Purchasing a used vehicle is not exactly a walk in the park. Make your experience far less stressful by utilizing available resources and following these tips:
Decide what you’re willing to spend.
Before considering what used car you’d like to purchase, establish an amount you’re willing to spend and calculate your max. monthly payments. Remember to factor in sales and property taxes, title and registration fees and insurance costs.
Do your research.
Find the vehicle that’s right for you and fits your needs without breaking the bank. Try making a list of everything you’ll need your vehicle to do (ie., get good gas mileage, haul kids, etc.) and find vehicles from those requirements.
Find the car’s value.
Purchasing a certified pre-owned vehicle means the vehicle goes through a full check and is reconditioned. This also means excellent warranties and a very clean car. If you’re purchasing from a private party, get as much information as possible regarding ownership history, maintenance upkeep, mileage and any additional information on the history of the car.
Communicate with the seller.
If you’re buying from a private party, we recommend asking why they’re selling the vehicle. A big “red flag” is if they hesitate or are unwilling to allow you to take the vehicle to a private mechanic. Take a friend along to look at the car and keep in mind that purchasing from a private seller typically means “as is”.
Get an Autocheck Vehicle History Report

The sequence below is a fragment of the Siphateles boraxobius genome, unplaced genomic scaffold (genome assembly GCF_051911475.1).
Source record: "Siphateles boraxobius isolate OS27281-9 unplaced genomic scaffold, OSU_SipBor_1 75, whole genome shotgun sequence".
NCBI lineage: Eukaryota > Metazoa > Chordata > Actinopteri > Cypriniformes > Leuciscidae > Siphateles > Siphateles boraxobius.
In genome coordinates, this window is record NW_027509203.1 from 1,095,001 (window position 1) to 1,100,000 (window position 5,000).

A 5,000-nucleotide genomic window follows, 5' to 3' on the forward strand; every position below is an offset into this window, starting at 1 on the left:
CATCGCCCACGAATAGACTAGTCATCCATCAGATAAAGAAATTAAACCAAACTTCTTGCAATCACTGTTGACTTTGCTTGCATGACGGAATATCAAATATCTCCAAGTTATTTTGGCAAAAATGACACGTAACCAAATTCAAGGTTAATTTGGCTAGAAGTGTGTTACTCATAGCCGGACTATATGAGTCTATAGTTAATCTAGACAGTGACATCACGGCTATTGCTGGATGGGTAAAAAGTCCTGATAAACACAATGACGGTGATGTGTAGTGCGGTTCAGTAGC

When it comes to buying a used car, there’s no such thing as too much research. Getting a detailed Autocheck Vehicle History Report will allow you to check the title and protect yourself from being cheated.
Assess the vehicle yourself.
Take your time and examine the car with a friend or family member. Look for signs of possible body repair, signs of repainting and signs of general misuse. Check the tires for wear and for signs of poor alignment.
Take it for a test drive.
This doesn’t mean a quick drive around the block to see how fast it goes. Pay close attention to the following:Engine noise, interior comfort, interior and exterior lights, steering vibration, brakes
If you have any doubts, take the car to a mechanic for a full evaluation. If any repairs are necessary, you can then factor this in when negotiating the price.
Negotiate for your best price.
Many used cars from a private party aren’t in perfect condition. Sellers will often add a couple hundred dollars as a “buffer” for negotiation purposes. As far as negotiating with a dealer- you never know until you ask!